Earlier this fall, a fantastic house in the perfect location came up, we were in love, and we put in a very competitive offer, but lost out to someone who offered a little less but could close a week sooner (lesson learned). So this experience contributes to our general sense of being a little hesitant to hold out, since we feel like we already lost the "perfect" one already.

We've recently found another house that we also love. Indeed, despite us considering literally every house that has come on the market in our neighbourhood in the months since we got back from Seattle, this is the only other one that has us as excited as the one we lost out on. Our realtor walked it yesterday and agrees that it is a very good fit for what we're looking for in the house/lot itself. Two problems: it is listed currently at the VERY top end of our budget (though has been on the market for a while, so there's a chance the seller might consider an under-list offer.....but who knows? This market is bananas), and while it is located in very close proximity to our desired neighbourhoods, it is on a block that is more dense than the areas we were considering (i.e. the surrounding blocks are a mix of apartment blocks, townhomes, and single-family homes, where our ideal location is primarily single family homes). Since it is slightly outside of the area we spent a ton of time in this summer, we don't have a good sense of what the vibe of that particular area is: it might be just as awesome, but we worry the higher density means it might not have the same close-knit community/neighbourhood vibe that is so appealing to us about our "ideal" location. We currently rent in a VERY close-knit and awesome neighbourhood, and would really love to find that in our new home too (especially since a small human is in the plans in the coming year or so).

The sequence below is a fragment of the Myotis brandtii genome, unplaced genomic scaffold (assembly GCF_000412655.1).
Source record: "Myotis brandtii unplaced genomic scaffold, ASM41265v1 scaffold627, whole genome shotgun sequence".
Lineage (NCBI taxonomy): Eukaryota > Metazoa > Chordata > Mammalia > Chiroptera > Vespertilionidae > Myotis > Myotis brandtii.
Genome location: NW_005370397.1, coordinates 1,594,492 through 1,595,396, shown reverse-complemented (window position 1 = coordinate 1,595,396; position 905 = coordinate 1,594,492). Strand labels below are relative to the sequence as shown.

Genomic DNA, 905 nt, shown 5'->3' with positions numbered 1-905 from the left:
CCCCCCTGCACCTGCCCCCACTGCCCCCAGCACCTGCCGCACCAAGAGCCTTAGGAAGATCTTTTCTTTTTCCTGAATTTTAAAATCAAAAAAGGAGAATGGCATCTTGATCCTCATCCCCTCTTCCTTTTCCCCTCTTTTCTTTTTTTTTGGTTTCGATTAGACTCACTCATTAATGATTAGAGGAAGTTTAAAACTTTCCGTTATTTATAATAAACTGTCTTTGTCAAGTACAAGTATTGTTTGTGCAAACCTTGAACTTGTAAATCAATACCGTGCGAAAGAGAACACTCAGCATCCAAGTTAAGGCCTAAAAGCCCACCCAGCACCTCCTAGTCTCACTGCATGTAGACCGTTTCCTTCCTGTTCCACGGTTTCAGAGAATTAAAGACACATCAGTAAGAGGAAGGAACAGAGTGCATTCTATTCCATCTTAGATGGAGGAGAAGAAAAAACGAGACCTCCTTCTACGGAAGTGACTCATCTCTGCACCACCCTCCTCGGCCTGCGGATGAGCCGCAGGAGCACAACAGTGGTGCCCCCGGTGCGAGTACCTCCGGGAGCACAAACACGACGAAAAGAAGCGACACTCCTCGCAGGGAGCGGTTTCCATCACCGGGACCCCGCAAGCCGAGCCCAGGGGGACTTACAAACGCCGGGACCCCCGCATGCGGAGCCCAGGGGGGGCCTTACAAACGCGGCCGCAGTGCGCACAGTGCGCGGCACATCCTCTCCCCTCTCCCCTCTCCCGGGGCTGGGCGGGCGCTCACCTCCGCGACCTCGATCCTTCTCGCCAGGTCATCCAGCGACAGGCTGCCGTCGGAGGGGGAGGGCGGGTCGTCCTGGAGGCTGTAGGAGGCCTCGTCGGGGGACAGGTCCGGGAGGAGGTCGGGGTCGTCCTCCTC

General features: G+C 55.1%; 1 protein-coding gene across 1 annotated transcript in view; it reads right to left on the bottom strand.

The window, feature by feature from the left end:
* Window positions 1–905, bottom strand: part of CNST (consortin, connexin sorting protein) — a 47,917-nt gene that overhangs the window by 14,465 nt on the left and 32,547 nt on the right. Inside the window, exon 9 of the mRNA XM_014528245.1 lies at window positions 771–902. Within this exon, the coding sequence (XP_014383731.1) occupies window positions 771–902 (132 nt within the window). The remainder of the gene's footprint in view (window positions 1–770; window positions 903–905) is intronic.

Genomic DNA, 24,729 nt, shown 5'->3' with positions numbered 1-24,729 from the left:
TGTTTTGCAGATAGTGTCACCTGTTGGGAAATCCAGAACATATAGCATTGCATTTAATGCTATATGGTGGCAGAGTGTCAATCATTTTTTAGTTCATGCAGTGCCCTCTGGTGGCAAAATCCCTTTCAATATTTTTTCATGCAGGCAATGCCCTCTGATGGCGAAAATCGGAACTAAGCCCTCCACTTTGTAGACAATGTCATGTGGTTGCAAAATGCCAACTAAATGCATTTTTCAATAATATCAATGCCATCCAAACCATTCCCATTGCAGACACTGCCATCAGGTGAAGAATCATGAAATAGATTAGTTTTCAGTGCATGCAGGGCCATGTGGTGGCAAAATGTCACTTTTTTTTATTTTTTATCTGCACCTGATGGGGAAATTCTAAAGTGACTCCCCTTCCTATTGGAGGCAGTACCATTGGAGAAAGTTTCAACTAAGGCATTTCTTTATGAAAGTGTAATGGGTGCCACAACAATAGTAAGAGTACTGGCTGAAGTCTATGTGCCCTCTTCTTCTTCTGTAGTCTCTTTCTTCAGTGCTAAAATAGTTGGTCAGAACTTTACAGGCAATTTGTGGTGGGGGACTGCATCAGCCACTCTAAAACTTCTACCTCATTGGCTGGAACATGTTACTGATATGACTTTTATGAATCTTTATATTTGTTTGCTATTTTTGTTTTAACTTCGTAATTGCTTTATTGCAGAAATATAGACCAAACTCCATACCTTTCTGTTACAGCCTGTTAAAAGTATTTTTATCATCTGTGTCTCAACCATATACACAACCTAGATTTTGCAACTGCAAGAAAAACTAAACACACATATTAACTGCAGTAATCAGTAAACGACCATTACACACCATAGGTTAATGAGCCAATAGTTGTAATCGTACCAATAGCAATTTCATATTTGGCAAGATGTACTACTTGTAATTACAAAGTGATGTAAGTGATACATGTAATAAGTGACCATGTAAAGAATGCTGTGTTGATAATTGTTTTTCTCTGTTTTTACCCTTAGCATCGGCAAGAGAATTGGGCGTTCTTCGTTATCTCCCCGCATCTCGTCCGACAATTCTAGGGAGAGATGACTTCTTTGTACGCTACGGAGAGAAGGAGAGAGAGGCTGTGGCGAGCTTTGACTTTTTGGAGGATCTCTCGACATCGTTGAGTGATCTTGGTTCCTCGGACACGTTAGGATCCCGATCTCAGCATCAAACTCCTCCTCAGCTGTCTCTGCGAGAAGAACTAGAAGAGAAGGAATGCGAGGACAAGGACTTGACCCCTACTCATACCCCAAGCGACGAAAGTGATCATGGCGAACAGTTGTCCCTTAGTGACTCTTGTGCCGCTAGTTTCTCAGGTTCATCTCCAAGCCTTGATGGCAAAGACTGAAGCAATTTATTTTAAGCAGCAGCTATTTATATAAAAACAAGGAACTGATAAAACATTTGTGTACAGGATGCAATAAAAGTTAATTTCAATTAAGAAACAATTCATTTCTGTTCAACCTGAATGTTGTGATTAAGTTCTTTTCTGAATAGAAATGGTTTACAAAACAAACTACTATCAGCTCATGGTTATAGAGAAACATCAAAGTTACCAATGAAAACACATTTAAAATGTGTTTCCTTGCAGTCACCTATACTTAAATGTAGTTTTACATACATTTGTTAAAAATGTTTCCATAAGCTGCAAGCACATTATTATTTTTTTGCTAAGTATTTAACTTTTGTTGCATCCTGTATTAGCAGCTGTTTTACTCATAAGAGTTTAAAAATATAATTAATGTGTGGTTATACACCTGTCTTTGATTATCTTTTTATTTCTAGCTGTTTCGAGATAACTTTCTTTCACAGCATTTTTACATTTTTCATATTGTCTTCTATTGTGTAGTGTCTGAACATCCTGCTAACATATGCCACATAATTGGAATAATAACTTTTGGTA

Besides the general awesomeness of this house, the main factors pushing us towards wanting to put an offer in (despite the price and location concerns) are that houses come up VERY rarely in the neighbourhood we're interested in, and when they do, they are usually either in need of at least some major updates, or are well outside of our budget. The "perfect" house we put the offer in on was the very rare exception to this rule. Doing (probably major) renovations to an ok house in a great location is certainly an option, but it's not something either of us has experience in, nor is it an idea that we feel particularly excited about, for a lot of reasons. Our realtor feels confident that more inventory will come up in the spring, and we're trying to trust her...but there's just SO MUCH uncertainty!